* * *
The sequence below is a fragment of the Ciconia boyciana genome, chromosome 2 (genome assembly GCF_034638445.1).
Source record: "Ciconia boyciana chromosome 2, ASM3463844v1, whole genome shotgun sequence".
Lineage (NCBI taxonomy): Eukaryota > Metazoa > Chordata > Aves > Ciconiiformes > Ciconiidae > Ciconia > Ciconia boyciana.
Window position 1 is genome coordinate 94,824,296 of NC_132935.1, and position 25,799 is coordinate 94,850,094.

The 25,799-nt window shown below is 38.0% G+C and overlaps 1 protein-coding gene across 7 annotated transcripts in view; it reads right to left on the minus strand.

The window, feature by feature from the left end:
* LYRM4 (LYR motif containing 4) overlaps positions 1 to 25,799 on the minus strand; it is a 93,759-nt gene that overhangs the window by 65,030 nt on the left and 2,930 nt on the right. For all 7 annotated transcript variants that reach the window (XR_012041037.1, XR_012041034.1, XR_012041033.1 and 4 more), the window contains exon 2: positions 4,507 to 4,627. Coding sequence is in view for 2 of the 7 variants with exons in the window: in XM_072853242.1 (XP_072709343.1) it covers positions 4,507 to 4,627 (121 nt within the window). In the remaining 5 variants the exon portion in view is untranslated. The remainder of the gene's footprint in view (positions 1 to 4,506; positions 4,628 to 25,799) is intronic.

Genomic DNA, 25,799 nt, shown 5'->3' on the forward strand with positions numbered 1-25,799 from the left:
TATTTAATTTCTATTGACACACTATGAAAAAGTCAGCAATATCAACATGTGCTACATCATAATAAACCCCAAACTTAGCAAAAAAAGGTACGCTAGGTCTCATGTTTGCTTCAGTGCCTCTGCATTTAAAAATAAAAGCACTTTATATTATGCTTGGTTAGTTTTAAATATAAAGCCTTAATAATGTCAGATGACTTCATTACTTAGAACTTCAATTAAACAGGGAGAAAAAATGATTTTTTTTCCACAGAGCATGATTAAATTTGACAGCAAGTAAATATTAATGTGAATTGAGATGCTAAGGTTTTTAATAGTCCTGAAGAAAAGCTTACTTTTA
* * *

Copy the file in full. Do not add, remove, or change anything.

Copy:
The sequence below is a fragment of the Ciconia boyciana genome, chromosome 2 (genome assembly GCF_034638445.1).
Source record: "Ciconia boyciana chromosome 2, ASM3463844v1, whole genome shotgun sequence".
Lineage (NCBI taxonomy): Eukaryota > Metazoa > Chordata > Aves > Ciconiiformes > Ciconiidae > Ciconia > Ciconia boyciana.
Window position 1 is genome coordinate 94,824,296 of NC_132935.1, and position 25,799 is coordinate 94,850,094.

The 25,799-nt window shown below is 38.0% G+C and overlaps 1 protein-coding gene across 7 annotated transcripts in view; it reads right to left on the minus strand.

The window, feature by feature from the left end:
* LYRM4 (LYR motif containing 4) overlaps positions 1 to 25,799 on the minus strand; it is a 93,759-nt gene that overhangs the window by 65,030 nt on the left and 2,930 nt on the right. For all 7 annotated transcript variants that reach the window (XR_012041037.1, XR_012041034.1, XR_012041033.1 and 4 more), the window contains exon 2: positions 4,507 to 4,627. Coding sequence is in view for 2 of the 7 variants with exons in the window: in XM_072853242.1 (XP_072709343.1) it covers positions 4,507 to 4,627 (121 nt within the window). In the remaining 5 variants the exon portion in view is untranslated. The remainder of the gene's footprint in view (positions 1 to 4,506; positions 4,628 to 25,799) is intronic.

Genomic DNA, 25,799 nt, shown 5'->3' on the forward strand with positions numbered 1-25,799 from the left:
TATTTAATTTCTATTGACACACTATGAAAAAGTCAGCAATATCAACATGTGCTACATCATAATAAACCCCAAACTTAGCAAAAAAAGGTACGCTAGGTCTCATGTTTGCTTCAGTGCCTCTGCATTTAAAAATAAAAGCACTTTATATTATGCTTGGTTAGTTTTAAATATAAAGCCTTAATAATGTCAGATGACTTCATTACTTAGAACTTCAATTAAACAGGGAGAAAAAATGATTTTTTTTCCACAGAGCATGATTAAATTTGACAGCAAGTAAATATTAATGTGAATTGAGATGCTAAGGTTTTTAATAGTCCTGAAGAAAAGCTTACTTTTA